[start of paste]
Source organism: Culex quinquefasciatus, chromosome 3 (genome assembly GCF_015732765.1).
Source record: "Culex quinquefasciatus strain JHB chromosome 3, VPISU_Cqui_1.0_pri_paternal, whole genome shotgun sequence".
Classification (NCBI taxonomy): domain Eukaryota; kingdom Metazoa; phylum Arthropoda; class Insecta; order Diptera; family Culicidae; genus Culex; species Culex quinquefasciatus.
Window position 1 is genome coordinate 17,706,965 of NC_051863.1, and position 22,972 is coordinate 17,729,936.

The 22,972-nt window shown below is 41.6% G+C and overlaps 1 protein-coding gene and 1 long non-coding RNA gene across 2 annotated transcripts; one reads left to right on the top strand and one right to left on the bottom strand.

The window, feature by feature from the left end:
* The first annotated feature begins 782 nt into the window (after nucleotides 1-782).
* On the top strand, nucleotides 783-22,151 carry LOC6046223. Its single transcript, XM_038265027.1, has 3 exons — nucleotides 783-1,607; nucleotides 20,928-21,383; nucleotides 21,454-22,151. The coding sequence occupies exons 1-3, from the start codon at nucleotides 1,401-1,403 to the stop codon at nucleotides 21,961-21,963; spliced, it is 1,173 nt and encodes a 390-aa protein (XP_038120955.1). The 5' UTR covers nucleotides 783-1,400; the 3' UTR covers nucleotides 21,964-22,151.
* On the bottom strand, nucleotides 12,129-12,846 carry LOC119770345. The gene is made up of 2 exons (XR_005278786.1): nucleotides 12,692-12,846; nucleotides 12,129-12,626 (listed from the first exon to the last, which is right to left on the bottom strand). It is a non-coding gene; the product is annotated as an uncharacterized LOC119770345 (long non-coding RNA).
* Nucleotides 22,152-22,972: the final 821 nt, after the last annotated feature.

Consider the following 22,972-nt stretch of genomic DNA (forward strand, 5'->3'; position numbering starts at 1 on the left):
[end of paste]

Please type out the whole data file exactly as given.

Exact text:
Source organism: Culex quinquefasciatus, chromosome 3 (genome assembly GCF_015732765.1).
Source record: "Culex quinquefasciatus strain JHB chromosome 3, VPISU_Cqui_1.0_pri_paternal, whole genome shotgun sequence".
Classification (NCBI taxonomy): domain Eukaryota; kingdom Metazoa; phylum Arthropoda; class Insecta; order Diptera; family Culicidae; genus Culex; species Culex quinquefasciatus.
Window position 1 is genome coordinate 17,706,965 of NC_051863.1, and position 22,972 is coordinate 17,729,936.

The 22,972-nt window shown below is 41.6% G+C and overlaps 1 protein-coding gene and 1 long non-coding RNA gene across 2 annotated transcripts; one reads left to right on the top strand and one right to left on the bottom strand.

The window, feature by feature from the left end:
* The first annotated feature begins 782 nt into the window (after nucleotides 1-782).
* On the top strand, nucleotides 783-22,151 carry LOC6046223. Its single transcript, XM_038265027.1, has 3 exons — nucleotides 783-1,607; nucleotides 20,928-21,383; nucleotides 21,454-22,151. The coding sequence occupies exons 1-3, from the start codon at nucleotides 1,401-1,403 to the stop codon at nucleotides 21,961-21,963; spliced, it is 1,173 nt and encodes a 390-aa protein (XP_038120955.1). The 5' UTR covers nucleotides 783-1,400; the 3' UTR covers nucleotides 21,964-22,151.
* On the bottom strand, nucleotides 12,129-12,846 carry LOC119770345. The gene is made up of 2 exons (XR_005278786.1): nucleotides 12,692-12,846; nucleotides 12,129-12,626 (listed from the first exon to the last, which is right to left on the bottom strand). It is a non-coding gene; the product is annotated as an uncharacterized LOC119770345 (long non-coding RNA).
* Nucleotides 22,152-22,972: the final 821 nt, after the last annotated feature.

Consider the following 22,972-nt stretch of genomic DNA (forward strand, 5'->3'; position numbering starts at 1 on the left):